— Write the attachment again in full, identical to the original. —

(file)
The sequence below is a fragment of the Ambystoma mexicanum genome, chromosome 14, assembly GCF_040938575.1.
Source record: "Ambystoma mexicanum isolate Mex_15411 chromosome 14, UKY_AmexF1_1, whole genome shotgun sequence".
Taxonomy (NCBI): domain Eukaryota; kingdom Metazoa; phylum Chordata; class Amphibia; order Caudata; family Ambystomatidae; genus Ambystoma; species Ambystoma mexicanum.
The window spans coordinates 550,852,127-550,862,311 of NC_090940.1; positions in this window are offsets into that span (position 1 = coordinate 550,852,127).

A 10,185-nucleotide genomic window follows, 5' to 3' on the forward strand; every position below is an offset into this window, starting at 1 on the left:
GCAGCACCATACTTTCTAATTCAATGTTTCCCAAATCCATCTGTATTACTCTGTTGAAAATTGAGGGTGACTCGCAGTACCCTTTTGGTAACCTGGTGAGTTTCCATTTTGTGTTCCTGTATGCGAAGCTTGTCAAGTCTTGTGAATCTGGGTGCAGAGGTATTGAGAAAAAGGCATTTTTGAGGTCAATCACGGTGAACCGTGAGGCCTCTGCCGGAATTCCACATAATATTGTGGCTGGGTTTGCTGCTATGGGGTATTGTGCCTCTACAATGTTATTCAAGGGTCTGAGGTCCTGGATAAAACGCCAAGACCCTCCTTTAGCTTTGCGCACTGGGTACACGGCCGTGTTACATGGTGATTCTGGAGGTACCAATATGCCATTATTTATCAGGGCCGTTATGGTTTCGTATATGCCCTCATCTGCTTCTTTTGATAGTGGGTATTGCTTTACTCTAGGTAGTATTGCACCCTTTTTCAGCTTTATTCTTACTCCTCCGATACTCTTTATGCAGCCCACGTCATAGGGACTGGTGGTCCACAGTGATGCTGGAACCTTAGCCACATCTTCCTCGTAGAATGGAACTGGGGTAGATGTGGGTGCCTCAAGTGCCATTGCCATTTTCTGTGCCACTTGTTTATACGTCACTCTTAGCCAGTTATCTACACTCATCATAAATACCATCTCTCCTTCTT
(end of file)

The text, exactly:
The sequence below is a fragment of the Ambystoma mexicanum genome, chromosome 14, assembly GCF_040938575.1.
Source record: "Ambystoma mexicanum isolate Mex_15411 chromosome 14, UKY_AmexF1_1, whole genome shotgun sequence".
Taxonomy (NCBI): domain Eukaryota; kingdom Metazoa; phylum Chordata; class Amphibia; order Caudata; family Ambystomatidae; genus Ambystoma; species Ambystoma mexicanum.
The window spans coordinates 550,852,127-550,862,311 of NC_090940.1; positions in this window are offsets into that span (position 1 = coordinate 550,852,127).

A 10,185-nucleotide genomic window follows, 5' to 3' on the forward strand; every position below is an offset into this window, starting at 1 on the left:
GCAGCACCATACTTTCTAATTCAATGTTTCCCAAATCCATCTGTATTACTCTGTTGAAAATTGAGGGTGACTCGCAGTACCCTTTTGGTAACCTGGTGAGTTTCCATTTTGTGTTCCTGTATGCGAAGCTTGTCAAGTCTTGTGAATCTGGGTGCAGAGGTATTGAGAAAAAGGCATTTTTGAGGTCAATCACGGTGAACCGTGAGGCCTCTGCCGGAATTCCACATAATATTGTGGCTGGGTTTGCTGCTATGGGGTATTGTGCCTCTACAATGTTATTCAAGGGTCTGAGGTCCTGGATAAAACGCCAAGACCCTCCTTTAGCTTTGCGCACTGGGTACACGGCCGTGTTACATGGTGATTCTGGAGGTACCAATATGCCATTATTTATCAGGGCCGTTATGGTTTCGTATATGCCCTCATCTGCTTCTTTTGATAGTGGGTATTGCTTTACTCTAGGTAGTATTGCACCCTTTTTCAGCTTTATTCTTACTCCTCCGATACTCTTTATGCAGCCCACGTCATAGGGACTGGTGGTCCACAGTGATGCTGGAACCTTAGCCACATCTTCCTCGTAGAATGGAACTGGGGTAGATGTGGGTGCCTCAAGTGCCATTGCCATTTTCTGTGCCACTTGTTTATACGTCACTCTTAGCCAGTTATCTACACTCATCATAAATACCATCTCTCCTTCTT